The corporate regulator has been forced to defend its enforcement record in the wake of criticism that it improperly discontinued investigations of bankers implicated in the collapse of Storm Financial.
In a letter to the editor of the News Corp-owned Courier Mail, ASIC commissioner Greg Tanzer said recent articles in the paper had “missed the mark”.
An editorial had stated that ASIC’s decision to drop an investigation into Townsville Bank of Queensland (BoQ) franchisees Declan Carnes and Matthew Buchanan was an “abrogation of the regulator’s responsibility” and showed “lack of interest”.
In response, Mr Tanzer defended the regulator, saying that ASIC had achieved its aim, which was to recover compensation for Storm investors.
“ASIC’s action has resulted in around $360 million being paid in compensation to investors caught up in the collapse, including the Bank of Queensland agreeing to pay out nearly $17 million to its customers who suffered losses,” Mr Tanzer in a statement.
“A proper consideration of ASIC’s enforcement record will show that there have been many actions taken against major banks, including UBS, BNP, Macquarie Bank, ANZ and the Commonwealth Bank to name but a few.”
However, Mr Tanzer did not comment directly on the case of Mr Carnes and Mr Buchanan in his letter to the editor, focusing instead on the regulator's broader enforcement record.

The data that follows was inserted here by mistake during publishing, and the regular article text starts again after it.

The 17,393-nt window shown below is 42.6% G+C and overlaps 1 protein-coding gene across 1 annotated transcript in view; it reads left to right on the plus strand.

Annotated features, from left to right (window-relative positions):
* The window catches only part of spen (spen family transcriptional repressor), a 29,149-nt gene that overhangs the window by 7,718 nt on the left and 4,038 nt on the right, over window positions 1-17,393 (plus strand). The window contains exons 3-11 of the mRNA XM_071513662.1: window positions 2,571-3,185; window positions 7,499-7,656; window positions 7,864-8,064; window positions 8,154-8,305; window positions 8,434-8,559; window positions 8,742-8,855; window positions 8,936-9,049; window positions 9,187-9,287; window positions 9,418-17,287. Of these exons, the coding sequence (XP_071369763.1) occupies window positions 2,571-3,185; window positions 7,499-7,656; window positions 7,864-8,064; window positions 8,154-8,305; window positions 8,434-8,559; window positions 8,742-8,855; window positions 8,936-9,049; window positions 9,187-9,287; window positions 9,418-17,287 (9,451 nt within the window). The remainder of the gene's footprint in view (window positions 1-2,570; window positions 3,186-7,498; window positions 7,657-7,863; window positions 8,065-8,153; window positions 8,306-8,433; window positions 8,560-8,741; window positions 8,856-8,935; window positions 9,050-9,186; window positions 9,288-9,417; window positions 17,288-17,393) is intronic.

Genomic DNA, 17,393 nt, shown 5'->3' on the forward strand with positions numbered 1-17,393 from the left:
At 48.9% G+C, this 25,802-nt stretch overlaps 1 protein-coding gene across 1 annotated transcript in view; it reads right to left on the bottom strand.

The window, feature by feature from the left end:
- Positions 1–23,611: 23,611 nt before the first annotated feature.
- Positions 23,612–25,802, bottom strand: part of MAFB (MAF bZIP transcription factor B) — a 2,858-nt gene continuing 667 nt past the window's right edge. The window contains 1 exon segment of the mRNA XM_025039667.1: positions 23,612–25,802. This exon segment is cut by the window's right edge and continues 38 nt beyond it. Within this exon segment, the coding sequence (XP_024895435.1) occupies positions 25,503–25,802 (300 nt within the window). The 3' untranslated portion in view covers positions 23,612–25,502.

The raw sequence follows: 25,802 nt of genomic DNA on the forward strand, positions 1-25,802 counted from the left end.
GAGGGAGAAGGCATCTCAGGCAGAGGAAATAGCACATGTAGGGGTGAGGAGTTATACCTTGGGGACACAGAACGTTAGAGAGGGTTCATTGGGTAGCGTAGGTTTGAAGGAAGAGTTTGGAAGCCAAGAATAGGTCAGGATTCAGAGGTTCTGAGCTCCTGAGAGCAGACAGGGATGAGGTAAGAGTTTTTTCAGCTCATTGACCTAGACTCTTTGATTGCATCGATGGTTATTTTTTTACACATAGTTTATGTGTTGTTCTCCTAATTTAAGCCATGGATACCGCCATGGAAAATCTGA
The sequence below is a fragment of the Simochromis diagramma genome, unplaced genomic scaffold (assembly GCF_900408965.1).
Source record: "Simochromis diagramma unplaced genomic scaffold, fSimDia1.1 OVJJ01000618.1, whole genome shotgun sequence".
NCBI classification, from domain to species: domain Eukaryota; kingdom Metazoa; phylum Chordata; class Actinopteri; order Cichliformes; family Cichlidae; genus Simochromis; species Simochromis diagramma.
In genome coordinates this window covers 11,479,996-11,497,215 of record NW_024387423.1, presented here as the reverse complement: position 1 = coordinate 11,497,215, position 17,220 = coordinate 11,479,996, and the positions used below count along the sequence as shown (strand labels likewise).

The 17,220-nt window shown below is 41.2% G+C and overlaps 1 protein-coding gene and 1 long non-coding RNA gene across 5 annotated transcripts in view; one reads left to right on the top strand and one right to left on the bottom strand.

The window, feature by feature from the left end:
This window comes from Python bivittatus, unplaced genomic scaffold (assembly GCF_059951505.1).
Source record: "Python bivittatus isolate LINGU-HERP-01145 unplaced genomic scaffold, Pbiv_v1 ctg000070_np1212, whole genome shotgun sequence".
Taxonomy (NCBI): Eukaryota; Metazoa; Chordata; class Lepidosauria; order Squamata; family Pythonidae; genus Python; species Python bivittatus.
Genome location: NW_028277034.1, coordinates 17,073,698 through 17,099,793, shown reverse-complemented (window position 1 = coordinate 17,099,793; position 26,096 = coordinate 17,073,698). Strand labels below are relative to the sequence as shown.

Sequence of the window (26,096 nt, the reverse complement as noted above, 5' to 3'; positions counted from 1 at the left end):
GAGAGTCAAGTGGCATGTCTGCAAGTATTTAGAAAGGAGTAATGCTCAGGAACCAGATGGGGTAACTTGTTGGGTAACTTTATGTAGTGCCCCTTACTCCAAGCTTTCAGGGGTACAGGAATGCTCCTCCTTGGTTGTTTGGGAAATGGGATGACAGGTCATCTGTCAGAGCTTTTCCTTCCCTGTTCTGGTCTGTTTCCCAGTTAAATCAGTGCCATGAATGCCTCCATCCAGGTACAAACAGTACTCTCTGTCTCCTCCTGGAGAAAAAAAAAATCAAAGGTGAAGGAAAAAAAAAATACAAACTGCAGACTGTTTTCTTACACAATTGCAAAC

“In the last five years, we have removed 69 advisers from the industry temporarily or permanently, secured 19 criminal outcomes, entered into 25 enforceable undertakings and had 23 licenses cancelled,” he wrote.
As reported by the Courier-Mail last month, Justice Jean Dalton took aim at Mr Carnes, co-owner of the BoQ North Ward franchise in Townsville, during a trial in the Supreme Court in Brisbane relating to his decision to use a disabled man’s wheelchair-adapted home as security for a business loan.
During final submissions, Justice Dalton said she “thought he was a cowboy”, while Mr Carnes himself admitted that there had been “inappropriate” and “inexplicable” behaviour by staff in his branch.
As a result of the case, BoQ has said that it will further investigate Mr Carnes.
When contacted by ifa, an ASIC spokesperson said, "In relation to the Bank of Queensland matters which have been reported on in the Courier-Mail, our standard policy is not to comment on operational matters, this includes whether ASIC is looking into a particular matter or persons, or not."
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